Vice Premier Moshe Ya’alon, who maintains close relations with Prime Minister Binyamin Netanyahu, suggested Sunday night that Israel had persuaded US President Barack Obama to change his strategy from trying to solve the Israeli-Palestinian conflict to merely managing it.

Speaking in English to a gathering of the Likud Anglos organization in Jerusalem, Ya’alon recalled many mistakes made by Obama and other Western leaders. He credited his own government with persuading the US to right its wrongs.

“We convinced the American administration that there is no way to solve the conflict in one or two years,” Ya’alon told a packed audience at the Orthodox Union’s Israel Center. “The US is trying to manage the conflict now, rather than solve it.”

This was the first time a high-ranking Netanyahu administration official has indicated that the US had shifted from conflict resolution to management. But there has been no public indication that the Americans have given up their hope of solving the conflict, and the US helped draft the Quartet position that aims to solve the conflict by the end of 2012.

Ya’alon mocked the international community for what he called its “solutionism” and “nowism” in its attempt to solve a conflict that cannot currently be solved. He said the nation that has gotten used to getting food in an instant was impatiently insisting on instant peace.

“They say we reached the moon, so why can’t we solve the Israeli-Palestinian conflict?” Ya’alon said. “Do we have a solution for everything? In medicine we don’t, not even in mathematics. God has solutions. We as human beings should be more modest.”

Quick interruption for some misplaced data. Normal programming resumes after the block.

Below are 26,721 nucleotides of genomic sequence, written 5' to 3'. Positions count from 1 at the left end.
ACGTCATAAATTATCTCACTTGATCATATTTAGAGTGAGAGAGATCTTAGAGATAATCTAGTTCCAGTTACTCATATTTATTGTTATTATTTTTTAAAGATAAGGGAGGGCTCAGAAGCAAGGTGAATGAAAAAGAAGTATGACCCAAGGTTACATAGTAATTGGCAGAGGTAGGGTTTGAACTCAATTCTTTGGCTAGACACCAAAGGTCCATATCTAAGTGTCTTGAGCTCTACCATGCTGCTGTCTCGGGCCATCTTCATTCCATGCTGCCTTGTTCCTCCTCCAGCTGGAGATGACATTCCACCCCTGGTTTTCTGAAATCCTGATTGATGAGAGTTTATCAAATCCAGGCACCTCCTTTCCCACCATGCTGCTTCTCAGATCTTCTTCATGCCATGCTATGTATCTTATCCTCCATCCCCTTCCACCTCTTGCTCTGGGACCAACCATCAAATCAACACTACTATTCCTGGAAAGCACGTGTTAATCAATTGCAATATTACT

Ya’alon complained about American representatives blaming Israel for the persistence of the conflict at the beginning of the Obama administration, out of what he called “Western self-guilt.”

He said the US and other Western countries were making mistakes due to naivete, patronization, appeasement, self-guilt and political correctness.

He singled out Obama’s speech to the State Department about the Middle East on May 19, in which the president called for resolving the conflict over territory before resolving the refugee issue.

“[The conflict] is not about territory,” Ya’alon said. “That was the reason for the dispute with President Obama. When Obama said borders would be decided first, we rejected it strongly. We said clearly, we’re not going to fall again into the Oslo trap and let the Palestinians get without giving.”

On the Iranian issue, Ya’alon was also critical of Obama, saying that “France and Great Britain are leading the West now in calling for crippling sanctions on the Iranian central bank and preventing Iran from exporting oil, while the US is unfortunately leading from behind.”

Ya’alon’s sole criticism of political opponents in Israel was that opposition leader Tzipi Livni held Israel responsible for the conflict, even as former US secretary of state Condoleezza Rice blamed the Palestinians and not Israel in her new book.